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Old 01-03-2013, 11:27 AM
oldbogie oldbogie is offline
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Originally Posted by thefox View Post
thanks for your info that helped alot i did forget to say that i did install a comp cam 268ex cam if that makes a difference. but if its not going to make a difference i might not bother. thanks again.
An XE268H likes more compression than what this engine probably has. Compression for the best performance you're paying for in terms of parts and fuel needs to be matched to the cam, specifically the closing point of the intake valve in crankshaft degrees. This gets to define a thing called the Dynamic Compression Ratio or DCR. The DCR is a computation starting with the Static Compression Ratio (SCR) which is simply the ratio of the piston sweep volume plus the volumes of gaskets, clearances, domes or dishes, and the combustion chamber divided by the volumes of the gaskets, clearances, domes or dishes, and the combustion chamber. The DCR adjusts the SCR for the loss of stroke in linear measure (inches or metric) due to the position of the crankshaft at the degrees where the cam closes the intake valve. To that point, the rising piston pumps out the charge it took in which reduces the charge density trapped in the cylinder thus the power output falls off and fuel consumption increases. This is an RPM bottom end condition which improves and reverses as the engine RPMs approach then exceed the cam's torque peak. This is the result of competing effects where a long duration cam that develops a lot of top end horsepower closes the intake late to take advantage of a phenomenon where at high RPMs the velocity of the intake charge can overcome the reverse pumping of the rising piston to force more charge into the cylinder and extend the RPM range. The down side is that below the torque peak charge is reverse pumped back into the intake by the piston. This greatly reduces power below the torque peak. To recover this power the SCR is significantly raised to force a higher thermal efficiency out of the charge that is there. To some extent the added compression is self adjusting for higher engine RPMs as above the torque peak time runs out to fill the cylinder so again the charge density begins to drop but the compression ratio again holds the power up by having greater thermal efficiency. Compression ratio relates to the physics of how engines operate in terms of the study of Thermodynamics, where actual pressures are more an engineering function of material strength and fuel characteristics. These are very different things that are often confused (my wife would use the word "conflated" here) in the popular knowledge base.

There are many DCR calculators on the web, you need the timing card data and rod length to use them, Keith Black has an accurate one. Generally, for the street you want to keep the DCR at 8 to maybe 8.5 to 1 with cast iron heads. Large chamber heads need to be on the lower side while Vortecs can be on the higher this is due to the difference in swirl and turbulence activity and spark plug location. Smaller chambers tend to have higher values of swirl, turbulence (squish) and quench (far side heat sinking) along with the spark plug located closer to the cylinder center to reduce burn time across the cylinder and aimed to favor the exhaust side as the initial burn point. This latter function reduces the gas temperature over the valve as it opens which allows greater detonation resistance. The exhaust valve is a much larger contributor to detonation than most people are aware of a good example of this is going back to high performance sleeve valve aircraft engines of World War II where it was found that eliminating poppet valves for sleeve valves allowed at minimum an increase of a full ratio for all other things being equal. But converting you engine to sleeve valves isn't going to happen so aiming the spark plug as best as can be done at the exhaust valve is as much improvement as we'll see short of rotary valves in the head, which has been done for the SBC but is extremely costly and outlawed by all racing sanctioning organizations that I know of.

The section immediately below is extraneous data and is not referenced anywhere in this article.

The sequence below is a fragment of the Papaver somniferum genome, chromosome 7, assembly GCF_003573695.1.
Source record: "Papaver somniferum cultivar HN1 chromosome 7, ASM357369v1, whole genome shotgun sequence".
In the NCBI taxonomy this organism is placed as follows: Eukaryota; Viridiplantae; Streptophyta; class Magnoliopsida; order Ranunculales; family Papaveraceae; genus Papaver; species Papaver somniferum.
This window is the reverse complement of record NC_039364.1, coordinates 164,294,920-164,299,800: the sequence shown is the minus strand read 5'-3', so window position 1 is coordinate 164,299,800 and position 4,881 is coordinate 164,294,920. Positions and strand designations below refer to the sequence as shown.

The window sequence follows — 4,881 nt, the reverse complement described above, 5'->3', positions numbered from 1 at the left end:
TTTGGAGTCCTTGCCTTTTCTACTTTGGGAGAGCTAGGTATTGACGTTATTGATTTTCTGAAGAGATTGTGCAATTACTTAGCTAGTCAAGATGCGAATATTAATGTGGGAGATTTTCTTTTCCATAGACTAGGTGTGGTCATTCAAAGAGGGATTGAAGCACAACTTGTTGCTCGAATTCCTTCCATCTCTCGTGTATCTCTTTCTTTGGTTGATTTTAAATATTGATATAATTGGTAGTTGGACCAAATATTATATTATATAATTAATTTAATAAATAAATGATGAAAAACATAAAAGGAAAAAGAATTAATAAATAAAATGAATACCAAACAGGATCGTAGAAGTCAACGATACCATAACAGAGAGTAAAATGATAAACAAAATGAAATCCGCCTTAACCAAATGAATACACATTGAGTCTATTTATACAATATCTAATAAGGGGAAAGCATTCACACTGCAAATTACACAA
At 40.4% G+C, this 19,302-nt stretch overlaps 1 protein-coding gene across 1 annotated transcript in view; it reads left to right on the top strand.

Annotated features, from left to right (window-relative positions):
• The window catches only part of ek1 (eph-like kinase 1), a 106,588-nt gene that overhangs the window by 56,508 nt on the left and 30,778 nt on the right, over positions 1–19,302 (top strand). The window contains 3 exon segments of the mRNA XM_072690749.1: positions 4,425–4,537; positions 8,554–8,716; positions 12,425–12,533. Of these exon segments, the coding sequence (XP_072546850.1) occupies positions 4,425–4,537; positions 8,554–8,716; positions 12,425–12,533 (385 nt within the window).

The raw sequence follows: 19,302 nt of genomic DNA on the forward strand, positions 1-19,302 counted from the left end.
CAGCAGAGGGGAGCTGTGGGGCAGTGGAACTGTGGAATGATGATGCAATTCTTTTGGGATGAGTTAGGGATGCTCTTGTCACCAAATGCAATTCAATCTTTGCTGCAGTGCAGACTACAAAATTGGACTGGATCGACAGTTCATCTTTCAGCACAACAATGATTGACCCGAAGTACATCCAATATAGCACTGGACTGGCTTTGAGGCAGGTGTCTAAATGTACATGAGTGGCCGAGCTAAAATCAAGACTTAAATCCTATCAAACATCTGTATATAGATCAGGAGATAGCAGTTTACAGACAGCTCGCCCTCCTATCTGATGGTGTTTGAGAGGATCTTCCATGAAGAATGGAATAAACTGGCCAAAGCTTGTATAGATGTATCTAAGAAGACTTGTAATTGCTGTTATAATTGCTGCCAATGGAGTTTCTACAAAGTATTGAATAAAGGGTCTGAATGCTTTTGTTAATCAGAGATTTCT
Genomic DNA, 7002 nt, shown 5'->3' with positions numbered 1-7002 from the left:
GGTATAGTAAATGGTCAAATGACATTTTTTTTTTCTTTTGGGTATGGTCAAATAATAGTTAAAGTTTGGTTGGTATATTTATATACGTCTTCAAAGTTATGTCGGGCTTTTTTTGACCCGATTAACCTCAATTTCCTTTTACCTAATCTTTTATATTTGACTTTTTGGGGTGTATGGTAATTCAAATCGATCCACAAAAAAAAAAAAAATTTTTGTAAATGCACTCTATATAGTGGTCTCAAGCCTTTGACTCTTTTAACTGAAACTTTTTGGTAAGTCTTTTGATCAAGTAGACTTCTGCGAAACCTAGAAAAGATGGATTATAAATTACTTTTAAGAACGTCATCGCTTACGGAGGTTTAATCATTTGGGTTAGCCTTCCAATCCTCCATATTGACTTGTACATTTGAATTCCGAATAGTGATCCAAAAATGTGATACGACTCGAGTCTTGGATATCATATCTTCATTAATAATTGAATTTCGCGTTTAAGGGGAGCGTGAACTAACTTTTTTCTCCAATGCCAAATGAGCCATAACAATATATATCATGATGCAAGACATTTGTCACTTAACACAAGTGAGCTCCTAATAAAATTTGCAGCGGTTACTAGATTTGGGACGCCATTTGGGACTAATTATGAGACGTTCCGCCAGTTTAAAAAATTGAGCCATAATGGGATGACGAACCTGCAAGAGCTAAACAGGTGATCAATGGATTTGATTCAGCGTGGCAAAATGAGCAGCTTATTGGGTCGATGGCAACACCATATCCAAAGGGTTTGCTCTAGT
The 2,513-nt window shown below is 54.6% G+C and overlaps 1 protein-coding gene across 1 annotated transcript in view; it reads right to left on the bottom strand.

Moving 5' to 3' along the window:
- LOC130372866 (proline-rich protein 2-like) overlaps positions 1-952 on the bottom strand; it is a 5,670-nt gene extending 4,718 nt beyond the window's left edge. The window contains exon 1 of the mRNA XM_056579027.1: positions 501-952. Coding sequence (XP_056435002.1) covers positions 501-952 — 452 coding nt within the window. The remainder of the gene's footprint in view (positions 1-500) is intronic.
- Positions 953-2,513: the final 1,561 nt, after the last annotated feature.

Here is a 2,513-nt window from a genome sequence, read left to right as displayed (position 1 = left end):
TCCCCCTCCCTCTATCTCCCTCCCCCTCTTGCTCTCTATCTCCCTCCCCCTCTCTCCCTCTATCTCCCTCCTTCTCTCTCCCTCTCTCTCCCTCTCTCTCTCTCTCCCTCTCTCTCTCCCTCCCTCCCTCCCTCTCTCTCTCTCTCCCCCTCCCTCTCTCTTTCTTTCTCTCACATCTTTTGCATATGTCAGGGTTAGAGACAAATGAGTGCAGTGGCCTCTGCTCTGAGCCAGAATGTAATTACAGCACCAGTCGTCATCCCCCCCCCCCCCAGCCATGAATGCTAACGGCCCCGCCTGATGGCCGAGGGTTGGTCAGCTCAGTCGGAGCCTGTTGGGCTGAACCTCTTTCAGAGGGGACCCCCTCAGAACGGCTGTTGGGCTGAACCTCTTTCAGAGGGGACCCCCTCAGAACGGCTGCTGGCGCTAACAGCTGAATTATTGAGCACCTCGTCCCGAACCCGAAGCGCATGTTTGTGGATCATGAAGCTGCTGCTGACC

Gearing also comes into play with how much DCR the engine will tolerate without detonation. Stiffer gears and manual transmissions make it possible to use more compression by increasing the engine’s leverage against weight and drag while the manual gear box makes it easier to select gears that match the engine’s operating characteristics against the vehicle’s weight and drag.

Largely this comes down to how much edgy performance you want. If you want all your paying for in parts and at the pump then these things need to be tightly matched.

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